The biggest question to solve is how Griffin fits with Drummond, whom Van Gundy sought to use as a hub of the offense at the elbow prior to the trade. The example of Griffin's partnership in L.A. with DeAndre Jordan certainly suggests he can work with a traditional non-shooting center, but the Pistons found it easier to score when Griffin played instead with stretch big Anthony Tolliver. Such lineups posted an 109.0 offensive rating, per NBA Advanced Stats, as compared with 104.8 with Drummond-Griffin frontcourts. As a result, Drummond occasionally found himself on the bench to finish games.

Detroit can hope that Jackson's return, which provides more scoring punch on the perimeter, will make the Drummond-Griffin frontcourt more workable. The three players played just 44 minutes together last season, mostly against lottery-bound teams, but their success in that tiny sample offers a template for what Detroit can aspire to do offensively next season.

Flexibility remains limited going forward

Adding the remaining $140-plus million on Griffin's contract only deepened the Pistons' financial commitment to their current roster. Detroit won't have cap space until at earliest the summer of 2020, when Jackson's contract is up and Drummond has a player option.

Between now and then, the Pistons will have to be creative to fortify the roster without going into the luxury tax. Counting the non-guaranteed salary of Reggie Bullock but not that of Dwight Buycks and Eric Moreland, Detroit will go into the summer just $7.4 million below the projected tax line while needing to fill five roster spots with Tolliver and occasional starter James Ennis III as free agents.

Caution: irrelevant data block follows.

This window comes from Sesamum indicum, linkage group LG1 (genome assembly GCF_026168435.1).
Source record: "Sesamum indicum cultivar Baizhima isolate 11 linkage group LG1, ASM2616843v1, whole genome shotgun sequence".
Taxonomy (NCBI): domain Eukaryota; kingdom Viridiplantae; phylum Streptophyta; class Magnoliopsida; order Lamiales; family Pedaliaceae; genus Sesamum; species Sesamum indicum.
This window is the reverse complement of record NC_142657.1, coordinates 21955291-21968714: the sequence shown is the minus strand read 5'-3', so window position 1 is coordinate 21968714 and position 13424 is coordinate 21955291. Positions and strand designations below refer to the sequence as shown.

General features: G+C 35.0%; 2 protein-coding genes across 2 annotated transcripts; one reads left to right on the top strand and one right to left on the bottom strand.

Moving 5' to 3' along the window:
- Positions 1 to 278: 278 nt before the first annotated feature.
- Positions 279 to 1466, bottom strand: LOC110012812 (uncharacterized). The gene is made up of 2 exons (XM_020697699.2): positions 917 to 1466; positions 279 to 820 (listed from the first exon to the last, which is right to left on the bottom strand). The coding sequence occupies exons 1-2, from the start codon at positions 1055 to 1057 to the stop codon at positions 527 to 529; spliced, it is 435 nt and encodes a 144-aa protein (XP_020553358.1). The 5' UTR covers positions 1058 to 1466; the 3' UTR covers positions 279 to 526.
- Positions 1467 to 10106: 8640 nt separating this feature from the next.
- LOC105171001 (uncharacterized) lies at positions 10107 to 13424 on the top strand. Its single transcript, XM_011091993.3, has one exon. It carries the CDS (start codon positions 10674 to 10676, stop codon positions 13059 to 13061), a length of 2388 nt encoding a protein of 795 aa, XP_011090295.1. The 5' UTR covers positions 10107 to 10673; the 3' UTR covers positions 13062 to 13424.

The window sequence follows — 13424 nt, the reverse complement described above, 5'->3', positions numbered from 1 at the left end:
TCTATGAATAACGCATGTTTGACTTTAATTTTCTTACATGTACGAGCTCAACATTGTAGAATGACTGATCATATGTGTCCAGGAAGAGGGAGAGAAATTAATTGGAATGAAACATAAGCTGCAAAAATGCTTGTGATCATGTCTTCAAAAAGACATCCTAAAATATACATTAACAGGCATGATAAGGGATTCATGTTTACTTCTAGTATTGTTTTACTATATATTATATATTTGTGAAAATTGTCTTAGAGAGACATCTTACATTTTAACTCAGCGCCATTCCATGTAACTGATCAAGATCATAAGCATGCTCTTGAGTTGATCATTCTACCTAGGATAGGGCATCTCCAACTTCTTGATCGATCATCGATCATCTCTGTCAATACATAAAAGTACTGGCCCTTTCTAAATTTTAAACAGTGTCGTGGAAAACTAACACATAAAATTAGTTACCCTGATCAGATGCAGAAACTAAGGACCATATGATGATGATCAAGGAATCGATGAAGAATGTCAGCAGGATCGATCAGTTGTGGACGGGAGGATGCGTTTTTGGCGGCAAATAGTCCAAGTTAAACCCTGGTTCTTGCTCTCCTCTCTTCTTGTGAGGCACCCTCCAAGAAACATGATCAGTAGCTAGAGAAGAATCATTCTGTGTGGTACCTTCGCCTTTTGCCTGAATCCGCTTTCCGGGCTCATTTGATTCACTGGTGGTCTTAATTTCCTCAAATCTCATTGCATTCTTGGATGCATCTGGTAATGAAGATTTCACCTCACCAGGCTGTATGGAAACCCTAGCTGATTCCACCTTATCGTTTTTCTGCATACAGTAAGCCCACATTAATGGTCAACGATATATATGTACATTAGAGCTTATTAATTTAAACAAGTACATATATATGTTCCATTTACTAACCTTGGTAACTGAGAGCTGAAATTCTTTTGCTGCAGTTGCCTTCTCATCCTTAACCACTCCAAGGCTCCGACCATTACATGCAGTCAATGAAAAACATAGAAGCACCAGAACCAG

The Pistons also are out this year's first-round pick unless they improbably jump into the top three at next week's NBA draft lottery. (They enter the lottery with a 2.6 percent chance of doing so.) So, more trades will be the best opportunity for Van Gundy's replacement in the front office to continue making over the roster. Drummond is Detroit's most attractive trade piece, but few teams are in the market for a center. Meanwhile, any deal involving Jackson would likely need to return the Pistons a starting point guard, a difficult move to make.

In the short term, Detroit's new head coach will have more opportunity to make an impact. Internal player development could be crucial. Former lottery picks Stanley Johnson and Luke Kennard are the Pistons' best hope for getting more production on the wing. Detroit also is still trying to get some value from 2016 first-round pick Henry Ellenson, who has played just 475 minutes through his first two seasons, a large percentage of those after the team was eliminated from playoff contention this year.

With a full season of Griffin and a healthy Jackson, the Pistons can reasonably expect to get back to the playoffs next season. In order to go beyond that and emerge as an East contender for the first time in a decade, Van Gundy's replacement will have to nail filling out the roster and getting the most out of the players already on it. The Van Gundy era has made the path to contention a challenging one.